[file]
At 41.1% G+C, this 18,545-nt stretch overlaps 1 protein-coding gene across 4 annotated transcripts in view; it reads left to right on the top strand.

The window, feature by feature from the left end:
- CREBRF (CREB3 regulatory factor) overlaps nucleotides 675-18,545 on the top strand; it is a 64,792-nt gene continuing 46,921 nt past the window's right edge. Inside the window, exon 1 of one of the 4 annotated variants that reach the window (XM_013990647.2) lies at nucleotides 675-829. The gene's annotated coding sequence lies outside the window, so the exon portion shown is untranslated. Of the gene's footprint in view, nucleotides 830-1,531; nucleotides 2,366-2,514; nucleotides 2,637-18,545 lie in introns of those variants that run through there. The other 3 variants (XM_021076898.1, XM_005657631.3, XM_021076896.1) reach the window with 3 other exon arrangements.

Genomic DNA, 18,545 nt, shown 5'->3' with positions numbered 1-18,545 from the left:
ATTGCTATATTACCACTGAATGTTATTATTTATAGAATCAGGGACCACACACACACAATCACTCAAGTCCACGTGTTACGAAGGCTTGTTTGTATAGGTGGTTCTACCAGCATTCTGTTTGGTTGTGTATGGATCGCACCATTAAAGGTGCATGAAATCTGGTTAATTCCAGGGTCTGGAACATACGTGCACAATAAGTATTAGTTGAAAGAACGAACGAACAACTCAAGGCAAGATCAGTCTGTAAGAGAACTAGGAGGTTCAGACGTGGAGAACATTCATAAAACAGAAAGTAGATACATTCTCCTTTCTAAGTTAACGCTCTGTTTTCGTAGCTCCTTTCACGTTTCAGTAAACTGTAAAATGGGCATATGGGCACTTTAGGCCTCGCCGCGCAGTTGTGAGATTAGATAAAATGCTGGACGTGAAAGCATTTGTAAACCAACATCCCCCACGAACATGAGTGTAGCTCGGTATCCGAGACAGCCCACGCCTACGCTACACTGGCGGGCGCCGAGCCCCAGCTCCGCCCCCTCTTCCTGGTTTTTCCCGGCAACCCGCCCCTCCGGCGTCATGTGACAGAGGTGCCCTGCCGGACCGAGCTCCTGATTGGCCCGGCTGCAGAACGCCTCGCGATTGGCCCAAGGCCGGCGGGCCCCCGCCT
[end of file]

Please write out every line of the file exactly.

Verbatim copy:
At 41.1% G+C, this 18,545-nt stretch overlaps 1 protein-coding gene across 4 annotated transcripts in view; it reads left to right on the top strand.

The window, feature by feature from the left end:
- CREBRF (CREB3 regulatory factor) overlaps nucleotides 675-18,545 on the top strand; it is a 64,792-nt gene continuing 46,921 nt past the window's right edge. Inside the window, exon 1 of one of the 4 annotated variants that reach the window (XM_013990647.2) lies at nucleotides 675-829. The gene's annotated coding sequence lies outside the window, so the exon portion shown is untranslated. Of the gene's footprint in view, nucleotides 830-1,531; nucleotides 2,366-2,514; nucleotides 2,637-18,545 lie in introns of those variants that run through there. The other 3 variants (XM_021076898.1, XM_005657631.3, XM_021076896.1) reach the window with 3 other exon arrangements.

Genomic DNA, 18,545 nt, shown 5'->3' with positions numbered 1-18,545 from the left:
ATTGCTATATTACCACTGAATGTTATTATTTATAGAATCAGGGACCACACACACACAATCACTCAAGTCCACGTGTTACGAAGGCTTGTTTGTATAGGTGGTTCTACCAGCATTCTGTTTGGTTGTGTATGGATCGCACCATTAAAGGTGCATGAAATCTGGTTAATTCCAGGGTCTGGAACATACGTGCACAATAAGTATTAGTTGAAAGAACGAACGAACAACTCAAGGCAAGATCAGTCTGTAAGAGAACTAGGAGGTTCAGACGTGGAGAACATTCATAAAACAGAAAGTAGATACATTCTCCTTTCTAAGTTAACGCTCTGTTTTCGTAGCTCCTTTCACGTTTCAGTAAACTGTAAAATGGGCATATGGGCACTTTAGGCCTCGCCGCGCAGTTGTGAGATTAGATAAAATGCTGGACGTGAAAGCATTTGTAAACCAACATCCCCCACGAACATGAGTGTAGCTCGGTATCCGAGACAGCCCACGCCTACGCTACACTGGCGGGCGCCGAGCCCCAGCTCCGCCCCCTCTTCCTGGTTTTTCCCGGCAACCCGCCCCTCCGGCGTCATGTGACAGAGGTGCCCTGCCGGACCGAGCTCCTGATTGGCCCGGCTGCAGAACGCCTCGCGATTGGCCCAAGGCCGGCGGGCCCCCGCCT